If you’re looking for a bold musical spectacle that will guarantee a memorable event, a brass band is a great way to bring some New Orleans or Bavarian style to your wedding, street party or Oktoberfest.

That classic ‘oompah’ is perfect for lively brass band covers of your favourite songs or traditional Polka-style pieces, and marching brass bands will get everyone dancing in step when the UK summer finally comes along.

Here are our top tips for booking the right brass band for your event and making sure that everything runs as smoothly as possible.

Headliner offers a great selection of brass bands including The Gumbo Street Band, Hosen Brass and Deutsch Blasmusik – and you can check our brass band hire page for our full list of acts.

  1. Be sure a brass band is right for your event

Trumpet player

Brass bands are great, but they are also powerful. You’ll want to be sure that their power isn’t going to overwhelm your event. A bit of oompah may be the ideal statement for weddings, Oktoberfest and other lively events, but if you’re aiming for something more low-key or formal, those big, beautiful trumpets and trombones may not be for you (soul or strings are a great, quieter alternative).

On the other hand, if you want to make an impact, hiring a brass band is definitely a good way to go.

  1. Choose the right band size

Brass band

Many bands offer options on how many of their members you want to book. Do you want a to hire a brass quintet, a full marching brass band or as few as three performers? The size of the band will affect the volume and variety of their set, but will also be dictated by how much room you have for them to perform in, which leads us neatly into our next tip…

  1. Know your venue

 

Tuba player

The more you know about your venue, the smoother things will go. From narrow doorways and broken lifts to the location of power points, the best parking spots and the amount of room on stage, consider it your mission to find out everything that might have an impact on your event. When it comes to contacting a likely brass band, you’ll be armed with all the information they need, and will be able to sniff out any issues well ahead of time, keeping your ready to head off any last-minute disasters.

Sound limiters1 are turning up at venues more and more frequently. These may or may not factor into your particular band’s setup, but are definitely worth taking into consideration.

  1. Don’t forget the travel costs

Oktoberfest

A brass band will come kitted out with some of the largest instruments a musician could be expected to carry around (travelling grand pianist not being a thing). Getting to and from your venue may be the biggest challenge for your band on the day, so be ready to factor extra travel costs on top of your booking fee.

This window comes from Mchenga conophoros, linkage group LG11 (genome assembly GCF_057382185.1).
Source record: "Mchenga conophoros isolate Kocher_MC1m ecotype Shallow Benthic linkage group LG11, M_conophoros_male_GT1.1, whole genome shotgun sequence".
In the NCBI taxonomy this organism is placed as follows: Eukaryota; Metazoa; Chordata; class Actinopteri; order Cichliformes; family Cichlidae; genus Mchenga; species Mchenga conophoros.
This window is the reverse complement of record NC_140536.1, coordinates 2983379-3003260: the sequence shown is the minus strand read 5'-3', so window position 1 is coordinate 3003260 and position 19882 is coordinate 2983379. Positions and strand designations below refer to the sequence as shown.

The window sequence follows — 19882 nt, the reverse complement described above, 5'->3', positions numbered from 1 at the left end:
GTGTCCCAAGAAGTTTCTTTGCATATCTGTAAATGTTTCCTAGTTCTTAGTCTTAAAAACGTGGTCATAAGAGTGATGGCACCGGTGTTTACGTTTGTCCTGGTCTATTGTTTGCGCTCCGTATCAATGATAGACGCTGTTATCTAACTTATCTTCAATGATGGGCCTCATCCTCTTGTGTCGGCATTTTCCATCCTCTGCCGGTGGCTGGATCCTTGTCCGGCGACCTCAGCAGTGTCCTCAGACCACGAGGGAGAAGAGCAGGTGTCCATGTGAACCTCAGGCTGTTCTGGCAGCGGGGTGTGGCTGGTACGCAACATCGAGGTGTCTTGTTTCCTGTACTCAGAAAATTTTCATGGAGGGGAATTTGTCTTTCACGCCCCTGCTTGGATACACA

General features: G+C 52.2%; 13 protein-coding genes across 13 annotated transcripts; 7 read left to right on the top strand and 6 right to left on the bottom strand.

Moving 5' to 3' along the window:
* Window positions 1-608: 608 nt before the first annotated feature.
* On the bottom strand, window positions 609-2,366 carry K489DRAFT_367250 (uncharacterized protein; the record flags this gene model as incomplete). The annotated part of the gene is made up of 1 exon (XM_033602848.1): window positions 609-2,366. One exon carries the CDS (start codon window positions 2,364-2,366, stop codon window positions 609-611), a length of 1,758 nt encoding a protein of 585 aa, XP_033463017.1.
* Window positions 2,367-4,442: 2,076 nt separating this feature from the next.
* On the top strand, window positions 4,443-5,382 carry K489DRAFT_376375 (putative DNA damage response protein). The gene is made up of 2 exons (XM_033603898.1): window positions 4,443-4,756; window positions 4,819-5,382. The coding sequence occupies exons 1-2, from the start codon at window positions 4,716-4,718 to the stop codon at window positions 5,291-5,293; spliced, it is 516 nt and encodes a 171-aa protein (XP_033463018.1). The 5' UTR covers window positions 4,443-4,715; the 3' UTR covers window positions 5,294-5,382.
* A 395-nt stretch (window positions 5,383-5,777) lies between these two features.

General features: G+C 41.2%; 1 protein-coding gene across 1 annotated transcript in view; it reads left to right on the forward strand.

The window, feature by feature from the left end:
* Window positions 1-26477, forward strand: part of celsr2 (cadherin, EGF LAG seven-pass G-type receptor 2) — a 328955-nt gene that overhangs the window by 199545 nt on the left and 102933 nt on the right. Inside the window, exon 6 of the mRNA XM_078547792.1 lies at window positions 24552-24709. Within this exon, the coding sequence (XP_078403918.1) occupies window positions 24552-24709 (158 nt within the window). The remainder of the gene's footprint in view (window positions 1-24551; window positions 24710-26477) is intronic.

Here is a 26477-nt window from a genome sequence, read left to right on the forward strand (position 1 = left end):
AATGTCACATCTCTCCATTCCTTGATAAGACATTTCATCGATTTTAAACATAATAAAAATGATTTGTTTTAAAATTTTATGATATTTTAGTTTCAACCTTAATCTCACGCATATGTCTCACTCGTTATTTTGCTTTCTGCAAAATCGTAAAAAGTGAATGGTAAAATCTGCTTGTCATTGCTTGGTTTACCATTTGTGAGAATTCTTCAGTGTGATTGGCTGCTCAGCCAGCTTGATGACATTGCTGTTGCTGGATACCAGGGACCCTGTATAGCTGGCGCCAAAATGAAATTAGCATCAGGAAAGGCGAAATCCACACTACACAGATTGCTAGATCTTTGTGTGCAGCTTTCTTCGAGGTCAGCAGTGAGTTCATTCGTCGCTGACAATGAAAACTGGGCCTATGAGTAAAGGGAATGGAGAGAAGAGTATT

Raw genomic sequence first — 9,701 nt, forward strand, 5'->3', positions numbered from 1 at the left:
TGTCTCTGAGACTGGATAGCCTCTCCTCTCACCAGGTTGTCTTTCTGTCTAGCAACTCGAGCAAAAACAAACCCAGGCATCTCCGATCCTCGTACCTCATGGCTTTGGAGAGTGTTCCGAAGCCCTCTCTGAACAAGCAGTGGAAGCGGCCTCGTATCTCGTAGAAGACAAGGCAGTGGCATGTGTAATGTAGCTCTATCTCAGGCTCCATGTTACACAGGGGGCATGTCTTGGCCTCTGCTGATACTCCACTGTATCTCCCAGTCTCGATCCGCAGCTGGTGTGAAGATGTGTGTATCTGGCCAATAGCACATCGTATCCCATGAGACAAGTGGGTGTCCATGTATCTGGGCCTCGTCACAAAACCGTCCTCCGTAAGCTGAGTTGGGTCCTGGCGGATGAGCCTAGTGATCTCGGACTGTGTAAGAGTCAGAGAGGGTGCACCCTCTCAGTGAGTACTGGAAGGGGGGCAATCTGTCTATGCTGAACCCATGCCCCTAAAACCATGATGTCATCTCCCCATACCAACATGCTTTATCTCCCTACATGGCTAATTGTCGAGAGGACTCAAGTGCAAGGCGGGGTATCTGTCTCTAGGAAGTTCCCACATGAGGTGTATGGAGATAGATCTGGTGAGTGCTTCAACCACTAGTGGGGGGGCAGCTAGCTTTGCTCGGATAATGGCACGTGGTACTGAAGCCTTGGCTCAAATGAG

It may be wise to find an act that is within a reasonable distance from your venue, and allow for things like the horror of navigating the North Circular or the dreaded M606 in your overall plans.

  1. Be realistic with your timings

Tuba player

The temptation is to underestimate how long things will take – in this case that means travel and setup. Be aware of this tendency, and try to create a realistic time table for your event. You don’t want to rush your brass band out on stage before they’ve had a chance for any necessary setting up and sound checking, but you don’t want to keep them hanging around longer than they need to either (ramping up the amount you owe them while you’re at it).

At any event where the wine is flowing and people are having a good time, running over is always a likely possibility. Make sure you’ve planned for this eventuality too, especially if that might affect your band’s travel.

When in doubt about timings, don’t be afraid to ask. The brass band will know how much time they need better than anyone else!

  1. Be flexible about the setlist

Band

Everyone has their favourite songs, and you might have the perfect setlist playing round and round in your head, but be ready for the possibility that it might not be practical. A good brass band will bend over backwards to play the required first dance at your wedding, but your vision of a night of New Orleans-style Duran Duran brass band covers might not work for your act.

It might not work for your guests either. When it comes to playing for an audience, bands will have experience as to what works and doesn’t. By all means talk through your requests with them, but it makes sense to defer to the experts. That way, everyone will be happy.

  1. Feed and water the band

Trumpet

Your guests aren’t the only people who will be expecting food and drink. Playing music is exhausting work (for instance, playing drums for two hours is said to burn the same amount of calories as a 12-mile run!). You don’t want to be dealing with a hungry band or one too weak to play on.

They have other needs too, so make sure they have a changing room or setup space, that they know where the toilets are and where they can step out for a breath of fresh air/lungful of smoke (delete as appropriate), and anything else they might need. If your brass band feels looked after, you will get the best out of them.

  1. Read the fine print

Tuba

Boring? Maybe. Essential? Definitely.

Checking your terms and conditions will make sure that everyone is on the same page (no pun intended) and that there won’t be any nasty fees waiting to surprise you.

Hiring a Brass Band couldn’t be easier with Headliner.


1. Sound Limiters usually appear as a box on the wall with traffic lights on the front. A red light will show if the sound in the room exceeds the set threshold. After a set amount of time (usually about 8 seconds) in the red, it will cut the band’s power for up to 10 seconds, killing the mood and potentially damaging any instruments and equipment plugged into the mains.

If you found this article helpful, please share it!